DUNCAN: Are you scared? Are you concerned? I mean, tell us, I guess, as someone who, again, has a history of representing people and now you're on the other side facing some serious charges.

AVENATTI: I am nervous. I'm concerned. I'm scared.


MACCALLUM: It's a different Michael Avenatti that we are seeing there. Here now Wednesdays with Watters, Jesse Watters. Hi, Jesse. How are you doing?

JESSE WATTERS, HOST: I'm very good, how are you?

MACCALLUM: Good. I mean, obviously, he knows he's in a jam.

WATTERS: Yes, big jam. He won't do well in prison, Martha. You can just tell by looking at him. It's not going to go well for him. He has not paid taxes in about 10 years; the IRS has been after him for about a decade.


MACCALLUM: What is that about? I mean, you have to pay your taxes.

WATTERS: He made $56 million personally and his law firm in the last 10 years and paid zero to the IRS. He has filed bankruptcy protection two times and his lavish lifestyle, he lives like Paul Manafort spending on Porches and Ferrari leases. He's got a home in Newport Beach, $100,000 a month.

MACCALLUM: Well, he's obviously very good at spending money.


MACCALLUM: Because he made all that money and didn't pay any taxes, and still manage to spend most of it, because he's been - he's been trying to get out of debt. Right?

WATTERS: Right. So classic huckster moved, almost like a Ponzi scheme and now the cards are crashing down. CNN and these other networks they linked their wagon to this guy and he's a scam artist. And they did it because he was the tip of the spear, he drew blood against the president and now they have just discarded him like they don't even know him and people get used like that.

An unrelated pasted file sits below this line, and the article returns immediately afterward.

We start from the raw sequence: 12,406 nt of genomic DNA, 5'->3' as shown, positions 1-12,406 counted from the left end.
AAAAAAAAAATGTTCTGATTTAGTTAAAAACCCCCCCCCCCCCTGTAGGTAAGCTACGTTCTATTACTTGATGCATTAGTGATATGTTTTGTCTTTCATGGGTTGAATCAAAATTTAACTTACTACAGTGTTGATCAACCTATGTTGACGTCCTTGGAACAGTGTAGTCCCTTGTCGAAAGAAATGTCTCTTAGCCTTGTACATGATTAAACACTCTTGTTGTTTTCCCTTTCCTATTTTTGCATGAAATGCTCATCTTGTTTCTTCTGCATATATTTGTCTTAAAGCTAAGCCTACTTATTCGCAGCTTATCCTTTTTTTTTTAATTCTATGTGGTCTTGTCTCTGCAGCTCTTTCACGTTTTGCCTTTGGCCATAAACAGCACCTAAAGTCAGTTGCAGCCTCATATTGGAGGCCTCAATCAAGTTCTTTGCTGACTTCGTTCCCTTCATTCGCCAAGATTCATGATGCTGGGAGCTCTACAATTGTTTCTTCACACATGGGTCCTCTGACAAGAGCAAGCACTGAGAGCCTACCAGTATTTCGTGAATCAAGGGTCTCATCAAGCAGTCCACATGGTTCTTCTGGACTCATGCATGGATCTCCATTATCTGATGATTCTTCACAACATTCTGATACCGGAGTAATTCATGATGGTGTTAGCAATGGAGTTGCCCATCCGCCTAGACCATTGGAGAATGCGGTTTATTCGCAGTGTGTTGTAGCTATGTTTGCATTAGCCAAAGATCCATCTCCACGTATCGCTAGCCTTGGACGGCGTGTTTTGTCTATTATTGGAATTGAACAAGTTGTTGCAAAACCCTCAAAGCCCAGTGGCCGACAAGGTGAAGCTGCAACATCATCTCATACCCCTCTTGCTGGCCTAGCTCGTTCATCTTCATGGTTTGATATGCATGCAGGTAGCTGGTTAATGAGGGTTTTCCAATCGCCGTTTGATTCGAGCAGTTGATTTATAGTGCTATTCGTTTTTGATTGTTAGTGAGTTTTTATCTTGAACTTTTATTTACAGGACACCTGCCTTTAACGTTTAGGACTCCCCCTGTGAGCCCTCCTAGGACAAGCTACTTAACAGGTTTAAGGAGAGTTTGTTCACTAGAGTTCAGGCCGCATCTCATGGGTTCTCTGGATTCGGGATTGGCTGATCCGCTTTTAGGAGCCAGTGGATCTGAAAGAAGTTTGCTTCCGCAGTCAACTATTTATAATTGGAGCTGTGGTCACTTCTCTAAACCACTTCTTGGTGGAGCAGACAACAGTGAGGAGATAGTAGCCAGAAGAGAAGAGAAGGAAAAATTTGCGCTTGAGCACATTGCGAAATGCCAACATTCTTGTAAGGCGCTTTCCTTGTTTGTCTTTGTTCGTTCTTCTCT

MACCALLUM: He was on T.V. 108 times, I think.



MACCALLUM: On cable networks.

WATTERS: A $175 million in free media.

MACCALLUM: Incredible. During that whole Stormy Daniels. And his bigger problem right now is that, you know, he talks about Nike and he's talking about how they were, basically paying high school athletes to get them to go to Nike colleges so that then they could get them when they went to the NBA.

Now all of that could possibly be something that's worth looking into. But because of his record, the Stormy Daniels lawsuits fell flat.


MACCALLUM: Then he had Julie Swetnick with Kavanaugh.


MACCALLUM: And every single time like he did like he's doing now with Nike, he says this is a solid case.


MACCALLUM: But he's like the boy who cried wolf personified.

WATTERS: Exactly. And remember, he's not that great of a lawyer because Stormy Daniels she owes Donald Trump money. Think about that.


WATTERS: Remember she owes him legal fees.

MACCALLUM: Yes. That's how that worked out.

WATTERS: Yes, not so good.

MACCALLUM: All right. Now to something completely different, the man who we believe may be running for the Democratic nomination, Joe Biden, the former Vice President of the United States appears to be kind of trying to get an issue out of the way before he decides for good whether or not he's going to run here.